Fans of the Macross franchise have something fresh to look forward to, as a new anime series is on the way. The details of this anime, which was announced at the end of the current Macross concert series, are still mostly unclear, however it will be created by Sunrise, the studio behind a famous rival of Macross. While details are still being kept under wraps, there are two aspects of the plot that must be appropriately balanced.

Macross has always been a sort of mix between mecha and idol anime, with the latter being integral to the plot in many ways. Sadly, as the mecha genre has decreased in popularity, the idol aspects have taken over the franchise. The new series would be wise to correct this imbalance, especially with how Gundam has become a mainstream series again. Here's how and why the series should move away from such a "deculture" change.


Macross's Greatest Narrative Theme Has Become a Hindrance


Since the first Super Dimension Fortress Macross, the series has had one significant feature that distinguishes it from previous mecha hits. Throughout the series, imaginary pop culture idols sang, with their voices and melodies being weaponized against alien invaders like the Zentradi. This, paired with several fight sequences and aerial dogfights, made the films effectively music videos, with idols like as Lynn Minmay and Ranka Lee belting out tunes in the background. As a result, the experience was considerably different from series like Mobile Suit Gundam, which helped Macross stand out and carve out its own niche.

Unfortunately, in recent years, the franchise has delved a little too far into this well, with movies like Macross Movie 2: Zettai Live!!! focusing solely on the idol side of the equation. This was accompanied by a more cutesy look, further separating the property from its roots. Idol anime has risen in popularity, particularly as anime as a whole has expanded in popularity outside. The same cannot be said for mecha, with even the sturdy Gundam only recently regaining popularity. While idol elements should remain, Macross should return to being as hot-blooded as possible in order to reach a new generation.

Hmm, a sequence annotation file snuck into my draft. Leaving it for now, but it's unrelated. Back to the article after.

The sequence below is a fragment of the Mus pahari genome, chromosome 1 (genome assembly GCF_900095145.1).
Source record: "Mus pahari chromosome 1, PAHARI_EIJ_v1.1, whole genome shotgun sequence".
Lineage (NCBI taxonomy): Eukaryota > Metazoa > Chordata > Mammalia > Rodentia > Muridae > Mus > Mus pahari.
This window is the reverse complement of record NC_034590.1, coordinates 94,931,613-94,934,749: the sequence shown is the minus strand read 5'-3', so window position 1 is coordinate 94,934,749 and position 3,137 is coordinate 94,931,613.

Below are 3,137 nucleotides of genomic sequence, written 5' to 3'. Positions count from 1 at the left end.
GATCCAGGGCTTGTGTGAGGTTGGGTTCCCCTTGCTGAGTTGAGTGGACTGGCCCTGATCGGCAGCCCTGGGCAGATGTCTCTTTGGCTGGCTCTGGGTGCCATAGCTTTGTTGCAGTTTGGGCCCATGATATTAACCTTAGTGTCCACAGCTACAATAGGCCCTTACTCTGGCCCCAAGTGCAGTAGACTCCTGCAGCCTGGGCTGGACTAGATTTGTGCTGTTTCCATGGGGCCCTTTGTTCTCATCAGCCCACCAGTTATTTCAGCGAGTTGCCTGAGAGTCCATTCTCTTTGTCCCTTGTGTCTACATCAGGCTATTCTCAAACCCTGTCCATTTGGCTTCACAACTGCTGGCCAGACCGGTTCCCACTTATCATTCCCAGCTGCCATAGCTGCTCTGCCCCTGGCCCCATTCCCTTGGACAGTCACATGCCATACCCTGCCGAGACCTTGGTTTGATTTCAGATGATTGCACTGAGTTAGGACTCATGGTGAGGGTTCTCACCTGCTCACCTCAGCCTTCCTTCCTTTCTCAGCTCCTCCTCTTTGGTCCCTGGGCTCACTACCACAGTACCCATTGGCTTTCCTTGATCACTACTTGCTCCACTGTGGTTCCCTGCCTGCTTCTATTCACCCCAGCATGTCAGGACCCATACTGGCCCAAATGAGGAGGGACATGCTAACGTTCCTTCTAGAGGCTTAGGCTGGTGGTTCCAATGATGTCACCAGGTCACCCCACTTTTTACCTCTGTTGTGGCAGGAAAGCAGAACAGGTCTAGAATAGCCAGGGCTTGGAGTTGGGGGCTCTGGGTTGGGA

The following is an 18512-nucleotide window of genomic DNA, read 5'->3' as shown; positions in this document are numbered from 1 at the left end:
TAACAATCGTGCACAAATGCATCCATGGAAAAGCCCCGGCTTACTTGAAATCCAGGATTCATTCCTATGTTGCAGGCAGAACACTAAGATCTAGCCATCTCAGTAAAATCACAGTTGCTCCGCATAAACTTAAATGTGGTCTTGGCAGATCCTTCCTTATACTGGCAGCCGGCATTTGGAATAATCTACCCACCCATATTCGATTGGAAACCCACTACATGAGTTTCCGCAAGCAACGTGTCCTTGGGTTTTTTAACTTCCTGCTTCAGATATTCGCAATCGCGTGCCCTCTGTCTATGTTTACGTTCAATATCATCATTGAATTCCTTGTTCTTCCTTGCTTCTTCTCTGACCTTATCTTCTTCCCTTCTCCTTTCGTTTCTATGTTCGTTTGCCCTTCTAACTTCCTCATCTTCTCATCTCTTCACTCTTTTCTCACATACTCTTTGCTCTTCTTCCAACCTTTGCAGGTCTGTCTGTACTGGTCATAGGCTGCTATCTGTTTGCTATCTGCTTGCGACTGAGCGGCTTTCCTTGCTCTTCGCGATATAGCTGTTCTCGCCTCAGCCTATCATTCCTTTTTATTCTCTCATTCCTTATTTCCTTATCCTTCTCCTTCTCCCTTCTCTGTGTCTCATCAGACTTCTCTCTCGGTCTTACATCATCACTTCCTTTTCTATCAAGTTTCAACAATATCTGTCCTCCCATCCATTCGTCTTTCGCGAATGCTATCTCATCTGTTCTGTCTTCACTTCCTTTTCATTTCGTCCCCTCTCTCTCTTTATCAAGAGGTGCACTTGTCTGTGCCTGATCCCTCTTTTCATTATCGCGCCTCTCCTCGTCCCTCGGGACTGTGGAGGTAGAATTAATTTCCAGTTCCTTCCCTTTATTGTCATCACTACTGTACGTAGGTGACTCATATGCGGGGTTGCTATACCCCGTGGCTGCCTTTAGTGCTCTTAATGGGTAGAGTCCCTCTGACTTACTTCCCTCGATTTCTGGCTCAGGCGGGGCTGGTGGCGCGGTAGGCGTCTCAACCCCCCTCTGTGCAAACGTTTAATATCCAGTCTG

The Return of Macross' Greatest Rival Issues a Challenge to the Series


Gundam is currently seeing something of a resurgence thanks to the success of Mobile Suit Gundam: The Witch from Mercury. Especially thanks to its protagonist and art style, it's reaching audiences that might normally shy away from mecha anime. Macross is in a unique position to do the same thing in an even better way, but it needs to emphasize its mecha elements. Ironically, Sunrise is handling the new Macross series, even though it's always the studio behind the various Gundam anime. Thus, the differences between the two need to be showcased more than ever.

A definite strength that Gundam has is in the design department, with each iteration having its own unique Mobile Suits. Though many of the main Gundam are in some ways a callback to the original RX-78-2 from the first anime, it's inarguable that the Bandai franchise keeps things fresh with new designs every time. In many ways, Macross is stuck using the classic Valkyrie design (a design whose toy would be used for the Transformer Jetfire), and while it's an iconic design, a bit of variation would go a long way. After all, unique mechs and the toys they inspired were perhaps the only reason that the controversial AMAIM is getting a sequel. Model kits and similar merchandise actually have more staying power than songs, and they can elevate a forgettable series into one that's beloved, if only for the cool-looking giant robots. The military and mech aspect is what usually draws in the male audience in Japan, whereas the songs and love stories are used to bring in female viewers.

This is how most of the best Macross anime have had a wider appeal than other mecha anime, and using idol songs in the era of social media will only make this easier. There's a danger in focusing on this part of the series too much, however, and it's likely why the franchise hasn't been incredibly popular since 2008's Macross Frontier. Hopefully, the new series will be both different enough from Gundam and a worthy rival to it, using both microphones and fighter planes to launch Macross back into stardom.